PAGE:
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Coronavirus in the UAE: Migrant workers from northeast India desperate to get home

India's northeast has always been a place apart and with opportunities limited, many from the area went to the Gulf. Now, they want to return
An Indian woman carries a sleeping child as she waits at the Dubai International Airport on 7 May 2020 (AFP)
By in
Guwahati, India

In March, Lunkhel was supposed to start work as a full-time member of the kitchen staff at a luxury hotel in Dubai. The 32-year old from the northeastern Indian state of Manipur had completed six months of training for the job. He felt, finally, that he was going to pursue his "calling". 

Then the coronavirus pandemic happened. 

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Lunkhel told Middle East Eye that despite initial promises, his contract was not extended and the company offered to pay for his repatriation flight. Two months later, he is now home in New Delhi with his wife and two children.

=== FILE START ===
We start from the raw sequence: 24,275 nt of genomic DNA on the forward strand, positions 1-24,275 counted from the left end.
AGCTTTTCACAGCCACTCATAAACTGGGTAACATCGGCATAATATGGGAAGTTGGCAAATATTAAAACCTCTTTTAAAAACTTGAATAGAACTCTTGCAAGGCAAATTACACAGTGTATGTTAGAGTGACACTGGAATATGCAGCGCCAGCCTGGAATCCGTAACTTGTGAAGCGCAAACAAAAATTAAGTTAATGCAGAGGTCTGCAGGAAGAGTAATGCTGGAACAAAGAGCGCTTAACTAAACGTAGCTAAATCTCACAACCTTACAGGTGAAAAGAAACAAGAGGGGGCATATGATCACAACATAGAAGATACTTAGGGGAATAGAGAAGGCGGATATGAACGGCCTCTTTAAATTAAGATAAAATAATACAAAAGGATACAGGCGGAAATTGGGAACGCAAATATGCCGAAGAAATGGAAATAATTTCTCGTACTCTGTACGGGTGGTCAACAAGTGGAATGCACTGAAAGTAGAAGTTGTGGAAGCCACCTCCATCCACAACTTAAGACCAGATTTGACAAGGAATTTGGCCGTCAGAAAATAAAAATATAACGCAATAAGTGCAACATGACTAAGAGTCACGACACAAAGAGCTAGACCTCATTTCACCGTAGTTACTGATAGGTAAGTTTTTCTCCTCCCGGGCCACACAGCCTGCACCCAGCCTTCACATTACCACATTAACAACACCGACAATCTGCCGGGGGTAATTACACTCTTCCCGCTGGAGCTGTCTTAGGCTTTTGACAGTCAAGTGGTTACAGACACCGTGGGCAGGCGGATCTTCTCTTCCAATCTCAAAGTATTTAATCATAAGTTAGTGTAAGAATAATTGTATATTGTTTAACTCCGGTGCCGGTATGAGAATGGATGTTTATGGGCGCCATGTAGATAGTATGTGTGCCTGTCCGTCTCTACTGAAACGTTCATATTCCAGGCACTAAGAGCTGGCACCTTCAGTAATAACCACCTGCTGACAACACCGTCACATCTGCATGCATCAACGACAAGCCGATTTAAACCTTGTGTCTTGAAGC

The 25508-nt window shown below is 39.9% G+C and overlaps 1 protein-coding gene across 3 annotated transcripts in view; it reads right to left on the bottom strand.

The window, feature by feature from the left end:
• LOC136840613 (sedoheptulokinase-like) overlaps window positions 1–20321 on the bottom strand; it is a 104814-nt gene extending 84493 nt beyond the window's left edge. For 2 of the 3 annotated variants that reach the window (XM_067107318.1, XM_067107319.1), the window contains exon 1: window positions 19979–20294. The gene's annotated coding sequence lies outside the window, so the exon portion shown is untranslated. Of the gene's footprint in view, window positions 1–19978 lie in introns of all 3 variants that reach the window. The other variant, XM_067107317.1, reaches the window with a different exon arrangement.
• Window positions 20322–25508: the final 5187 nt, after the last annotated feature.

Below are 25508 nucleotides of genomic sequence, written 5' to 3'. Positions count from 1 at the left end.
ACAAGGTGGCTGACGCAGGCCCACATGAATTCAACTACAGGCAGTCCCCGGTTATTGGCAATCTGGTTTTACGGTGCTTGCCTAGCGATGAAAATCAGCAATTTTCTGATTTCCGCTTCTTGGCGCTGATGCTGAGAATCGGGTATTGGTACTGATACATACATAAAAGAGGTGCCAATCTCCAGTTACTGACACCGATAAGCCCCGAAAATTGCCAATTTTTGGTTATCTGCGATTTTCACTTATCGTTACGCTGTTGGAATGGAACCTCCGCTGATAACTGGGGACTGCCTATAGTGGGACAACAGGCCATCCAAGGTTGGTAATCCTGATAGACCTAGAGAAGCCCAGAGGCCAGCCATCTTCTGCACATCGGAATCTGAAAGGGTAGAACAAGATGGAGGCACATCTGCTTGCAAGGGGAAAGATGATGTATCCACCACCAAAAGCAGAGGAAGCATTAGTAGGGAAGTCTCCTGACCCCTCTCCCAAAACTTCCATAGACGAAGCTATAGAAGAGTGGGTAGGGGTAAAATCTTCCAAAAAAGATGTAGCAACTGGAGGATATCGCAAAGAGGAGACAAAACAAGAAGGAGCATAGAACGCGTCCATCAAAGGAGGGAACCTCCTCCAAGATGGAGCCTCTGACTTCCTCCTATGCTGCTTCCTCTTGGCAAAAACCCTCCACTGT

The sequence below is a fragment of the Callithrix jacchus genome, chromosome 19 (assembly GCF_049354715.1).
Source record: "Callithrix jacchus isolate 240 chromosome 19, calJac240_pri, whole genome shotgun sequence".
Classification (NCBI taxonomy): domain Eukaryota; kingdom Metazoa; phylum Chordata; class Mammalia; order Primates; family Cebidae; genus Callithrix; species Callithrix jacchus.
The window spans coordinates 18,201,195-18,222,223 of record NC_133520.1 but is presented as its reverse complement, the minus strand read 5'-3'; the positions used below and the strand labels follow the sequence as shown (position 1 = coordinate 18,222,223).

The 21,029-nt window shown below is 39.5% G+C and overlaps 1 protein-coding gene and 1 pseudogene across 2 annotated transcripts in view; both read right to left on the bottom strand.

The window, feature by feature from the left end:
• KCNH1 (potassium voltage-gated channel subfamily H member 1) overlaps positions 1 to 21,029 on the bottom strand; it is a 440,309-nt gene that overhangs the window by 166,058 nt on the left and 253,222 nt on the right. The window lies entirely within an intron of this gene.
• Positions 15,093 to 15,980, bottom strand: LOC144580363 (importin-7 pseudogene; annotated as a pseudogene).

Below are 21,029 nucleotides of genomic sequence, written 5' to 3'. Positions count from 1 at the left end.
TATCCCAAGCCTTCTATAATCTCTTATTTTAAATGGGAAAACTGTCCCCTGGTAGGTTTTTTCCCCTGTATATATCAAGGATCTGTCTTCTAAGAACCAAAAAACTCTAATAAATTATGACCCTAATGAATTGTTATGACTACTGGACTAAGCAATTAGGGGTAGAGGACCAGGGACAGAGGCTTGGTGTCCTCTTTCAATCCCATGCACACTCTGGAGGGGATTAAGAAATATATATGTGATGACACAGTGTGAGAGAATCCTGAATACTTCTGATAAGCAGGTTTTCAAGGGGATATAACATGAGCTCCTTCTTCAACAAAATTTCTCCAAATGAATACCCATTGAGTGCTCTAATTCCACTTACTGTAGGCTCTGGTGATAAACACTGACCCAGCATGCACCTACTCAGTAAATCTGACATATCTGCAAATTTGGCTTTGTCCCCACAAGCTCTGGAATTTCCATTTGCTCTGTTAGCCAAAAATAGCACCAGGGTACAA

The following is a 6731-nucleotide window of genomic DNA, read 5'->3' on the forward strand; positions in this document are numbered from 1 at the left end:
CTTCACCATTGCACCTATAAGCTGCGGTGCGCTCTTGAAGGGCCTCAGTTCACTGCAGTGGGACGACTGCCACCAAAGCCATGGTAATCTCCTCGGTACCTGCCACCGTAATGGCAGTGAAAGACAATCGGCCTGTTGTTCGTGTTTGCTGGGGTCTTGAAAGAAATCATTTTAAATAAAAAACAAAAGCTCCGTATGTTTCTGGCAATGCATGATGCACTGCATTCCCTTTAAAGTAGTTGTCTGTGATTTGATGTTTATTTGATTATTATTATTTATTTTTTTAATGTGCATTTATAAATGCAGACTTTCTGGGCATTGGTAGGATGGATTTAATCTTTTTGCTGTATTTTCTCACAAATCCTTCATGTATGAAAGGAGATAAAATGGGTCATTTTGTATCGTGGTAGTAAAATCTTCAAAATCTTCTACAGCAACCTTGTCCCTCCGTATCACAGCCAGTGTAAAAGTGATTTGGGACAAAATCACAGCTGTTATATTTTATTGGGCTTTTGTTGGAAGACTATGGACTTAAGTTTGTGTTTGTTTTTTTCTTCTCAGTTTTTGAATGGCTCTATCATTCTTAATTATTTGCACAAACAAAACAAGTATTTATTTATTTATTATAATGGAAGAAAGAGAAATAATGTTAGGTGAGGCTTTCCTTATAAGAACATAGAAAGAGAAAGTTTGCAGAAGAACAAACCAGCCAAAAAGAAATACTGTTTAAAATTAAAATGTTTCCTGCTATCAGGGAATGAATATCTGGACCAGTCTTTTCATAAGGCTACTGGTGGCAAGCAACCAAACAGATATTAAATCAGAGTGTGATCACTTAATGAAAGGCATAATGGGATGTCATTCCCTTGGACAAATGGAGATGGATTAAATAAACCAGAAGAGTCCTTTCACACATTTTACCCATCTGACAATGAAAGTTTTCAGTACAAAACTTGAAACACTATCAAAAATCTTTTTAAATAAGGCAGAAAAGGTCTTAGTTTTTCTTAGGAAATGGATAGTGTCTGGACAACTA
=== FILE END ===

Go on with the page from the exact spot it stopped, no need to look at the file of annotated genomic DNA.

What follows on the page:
Lunkhel is still one of the luckier ones, as hundreds of migrant workers from India’s northeast await their golden ticket home from the UAE. 

In April, Emirati authorities announced a complete lockdown of the country to stem the spread of the coronavirus, including closing restaurants, cafes and malls. Migrant workers across the Middle East have been adversely affected by the lockdowns and ensuing economic crises due to the pandemic - and northeast Indians are no exception.

A growing part of the workforce in the service and hospitality industries in the UAE, natives of that region of India say they have been left in the lurch by both Emirati employers and their home country.

A growing northeastern expatriate population